“If we’re going to give him access to do his talk show, it would open up a window, where if his talk show is on WIBC, the other candidates could request equal airtime,” Uecker told IBJ.

Uecker said stations usually put this policy into place 45 days before a primary election or 60 days before a general election. March 18 would be 45 days before this year’s primary. 

Shabazz’s role covering this year’s Indiana legislative session for his website also has raised questions of propriety from the Indiana Pro Chapter of the Society of Professional Journalists.

“By becoming a partisan candidate, if he is abiding by the SPJ standards, Mr. Shabazz would forfeit access as an objective journalist to news conferences and the like, beyond that of what would be offered to an average citizen,” said chapter president Lisa Renze in a statement. “Mr. Shabazz could, of course, continue providing commentary as he chooses.”

Renze said this aligns with the national SPJ Ethics Committee guidance.

Shabazz told IBJ he plans to continue covering the Statehouse as usual, which typically includes him having access to the Indiana House and Senate floors. He said his exploratory campaign launch has not affected his work.

“As much as I love my friends at the SPJ, I have to remind them that I have never been a pure journalist, but a commentator who uses the things he learned in journalism school and as years as a reporter to do my job,” Shabazz told IBJ in an email.

Shabazz’s status as a “journalist” was the topic of a legal fight last year between him and Attorney General Todd Rokita, who denied Shabazz access to a press conference in 2021. The Indiana chapter of the American Civil Liberties Union sued Rokita last year on Shabazz’s behalf to help him regain access, and the Indiana Pro SPJ chapter sided with Shabazz. The lawsuit was dismissed once Rokita agreed to let Shabazz attend future press conferences.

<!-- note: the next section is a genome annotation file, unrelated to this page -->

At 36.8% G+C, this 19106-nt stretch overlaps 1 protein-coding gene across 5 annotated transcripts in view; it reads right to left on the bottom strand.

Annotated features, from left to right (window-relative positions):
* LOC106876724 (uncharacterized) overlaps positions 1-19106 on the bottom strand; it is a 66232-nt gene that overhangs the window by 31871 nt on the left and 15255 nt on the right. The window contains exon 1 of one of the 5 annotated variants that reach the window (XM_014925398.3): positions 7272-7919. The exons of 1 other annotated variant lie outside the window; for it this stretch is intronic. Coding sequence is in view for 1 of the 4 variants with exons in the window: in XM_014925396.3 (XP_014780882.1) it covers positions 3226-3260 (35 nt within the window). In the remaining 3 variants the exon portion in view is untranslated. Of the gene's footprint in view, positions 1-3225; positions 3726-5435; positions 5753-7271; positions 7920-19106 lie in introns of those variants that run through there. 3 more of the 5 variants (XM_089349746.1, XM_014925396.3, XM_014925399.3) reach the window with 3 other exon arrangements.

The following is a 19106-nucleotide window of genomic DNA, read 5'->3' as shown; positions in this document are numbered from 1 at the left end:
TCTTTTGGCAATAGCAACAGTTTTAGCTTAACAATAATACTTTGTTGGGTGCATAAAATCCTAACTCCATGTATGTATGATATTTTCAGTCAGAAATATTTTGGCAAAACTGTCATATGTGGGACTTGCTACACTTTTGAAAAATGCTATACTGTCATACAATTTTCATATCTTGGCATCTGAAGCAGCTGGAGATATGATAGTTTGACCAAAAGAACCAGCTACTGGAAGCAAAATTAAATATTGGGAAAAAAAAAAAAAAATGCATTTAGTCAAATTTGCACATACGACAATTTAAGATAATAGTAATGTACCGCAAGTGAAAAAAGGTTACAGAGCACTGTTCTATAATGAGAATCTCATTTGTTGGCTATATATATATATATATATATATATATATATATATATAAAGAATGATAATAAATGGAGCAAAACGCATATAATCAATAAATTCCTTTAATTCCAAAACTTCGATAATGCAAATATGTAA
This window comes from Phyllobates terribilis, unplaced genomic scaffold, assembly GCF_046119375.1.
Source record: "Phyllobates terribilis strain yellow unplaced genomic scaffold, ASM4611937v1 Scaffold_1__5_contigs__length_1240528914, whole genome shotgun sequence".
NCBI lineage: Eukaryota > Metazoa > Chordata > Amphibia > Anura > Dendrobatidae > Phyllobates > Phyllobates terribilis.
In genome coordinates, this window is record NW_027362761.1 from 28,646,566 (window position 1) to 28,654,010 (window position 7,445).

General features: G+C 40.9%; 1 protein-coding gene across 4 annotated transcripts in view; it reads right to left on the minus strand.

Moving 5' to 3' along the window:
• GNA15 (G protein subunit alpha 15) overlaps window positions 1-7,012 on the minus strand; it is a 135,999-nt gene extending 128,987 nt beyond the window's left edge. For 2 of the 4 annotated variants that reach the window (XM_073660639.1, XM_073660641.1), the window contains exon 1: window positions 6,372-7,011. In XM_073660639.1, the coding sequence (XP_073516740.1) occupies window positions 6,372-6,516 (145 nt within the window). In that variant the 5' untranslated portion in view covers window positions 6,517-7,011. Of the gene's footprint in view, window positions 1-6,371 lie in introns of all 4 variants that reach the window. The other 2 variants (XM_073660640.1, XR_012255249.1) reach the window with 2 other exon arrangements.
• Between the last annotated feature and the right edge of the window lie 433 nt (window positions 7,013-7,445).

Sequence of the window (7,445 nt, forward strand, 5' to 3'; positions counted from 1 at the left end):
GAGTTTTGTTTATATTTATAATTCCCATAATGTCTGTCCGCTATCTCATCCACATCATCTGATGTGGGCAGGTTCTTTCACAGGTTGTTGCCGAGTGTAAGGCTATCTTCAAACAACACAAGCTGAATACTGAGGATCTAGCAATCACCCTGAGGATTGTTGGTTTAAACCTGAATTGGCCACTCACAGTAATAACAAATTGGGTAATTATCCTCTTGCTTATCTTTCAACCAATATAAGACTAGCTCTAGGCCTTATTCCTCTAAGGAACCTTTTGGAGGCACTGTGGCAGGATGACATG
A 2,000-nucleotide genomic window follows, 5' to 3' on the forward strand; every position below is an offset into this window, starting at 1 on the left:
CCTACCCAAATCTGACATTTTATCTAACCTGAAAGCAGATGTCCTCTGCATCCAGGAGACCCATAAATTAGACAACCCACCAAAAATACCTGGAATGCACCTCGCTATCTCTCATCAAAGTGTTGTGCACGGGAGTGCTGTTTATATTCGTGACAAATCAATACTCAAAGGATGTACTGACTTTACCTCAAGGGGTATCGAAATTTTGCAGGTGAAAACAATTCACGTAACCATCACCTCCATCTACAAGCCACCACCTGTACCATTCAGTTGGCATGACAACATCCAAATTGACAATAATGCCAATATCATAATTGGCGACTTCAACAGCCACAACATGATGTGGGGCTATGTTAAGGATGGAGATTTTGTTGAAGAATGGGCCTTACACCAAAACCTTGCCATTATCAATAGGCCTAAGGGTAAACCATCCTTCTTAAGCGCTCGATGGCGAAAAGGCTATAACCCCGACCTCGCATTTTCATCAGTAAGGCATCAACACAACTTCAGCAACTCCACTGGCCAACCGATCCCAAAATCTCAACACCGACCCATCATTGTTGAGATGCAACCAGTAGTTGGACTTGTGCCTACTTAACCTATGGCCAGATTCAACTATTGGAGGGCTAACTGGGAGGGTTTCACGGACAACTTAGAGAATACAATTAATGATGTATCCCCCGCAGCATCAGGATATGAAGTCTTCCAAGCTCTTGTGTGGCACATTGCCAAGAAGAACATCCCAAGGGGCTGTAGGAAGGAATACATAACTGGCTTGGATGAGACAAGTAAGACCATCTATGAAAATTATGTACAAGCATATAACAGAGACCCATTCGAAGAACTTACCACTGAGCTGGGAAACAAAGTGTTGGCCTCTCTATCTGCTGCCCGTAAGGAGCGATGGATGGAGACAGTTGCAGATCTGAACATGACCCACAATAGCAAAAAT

Some say Shabazz officially stating that he is a Republican through his exploratory committee doesn’t make a difference in his coverage of state issues. Uecker, who is on the Indiana Pro SPJ board, said that Shabazz’s political affiliation was clear through his previous print and broadcast work.

“I think Abdul is a known commodity. I think that because of the show and because of his publication that everyone knows where his politics lie at this point,” Uecker told IBJ. “Therefore covering state politics, I don’t think this changes a whole lot of that.”

But Uecker cautioned Shabazz against any coverage of city issues.

“I think that he absolutely, positively for his own good needs to stay away from covering Indianapolis politics until he works out whether or not he’s going to be a candidate,” Uecker told IBJ.

Shabazz said when it comes to coverage of city-county government, “we’re still figuring that one out.”

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4 thoughts on “Shabazz’s potential mayoral run puts kibosh on his TV punditry

    1. A lot of folks are tired of the Mears and Hogsett leadership. Straight ticket voting got Mears elected. Now there could be a real known candidate, with real known relationships and proposals. We’ll see.

    2. Cyndi Carrasco had lots of money, the support of the police union, and still lost 59-41. Her platform best I could tell was “I’m not Ryan Mears”. That rarely works in elections unless your candidate is not liked (Hillary Clinton).

      Republicans in Marion County have yet to offer a vision for Indianapolis besides “we aren’t the Democrats”. They’re going to have to offer more than that, and move pretty darn far to the left for a Republican, to have a chance.

      And by the way, Curtis Hill still lost Marion County in 2016, 56-44. That’s a small crossover but not enough to swing the result.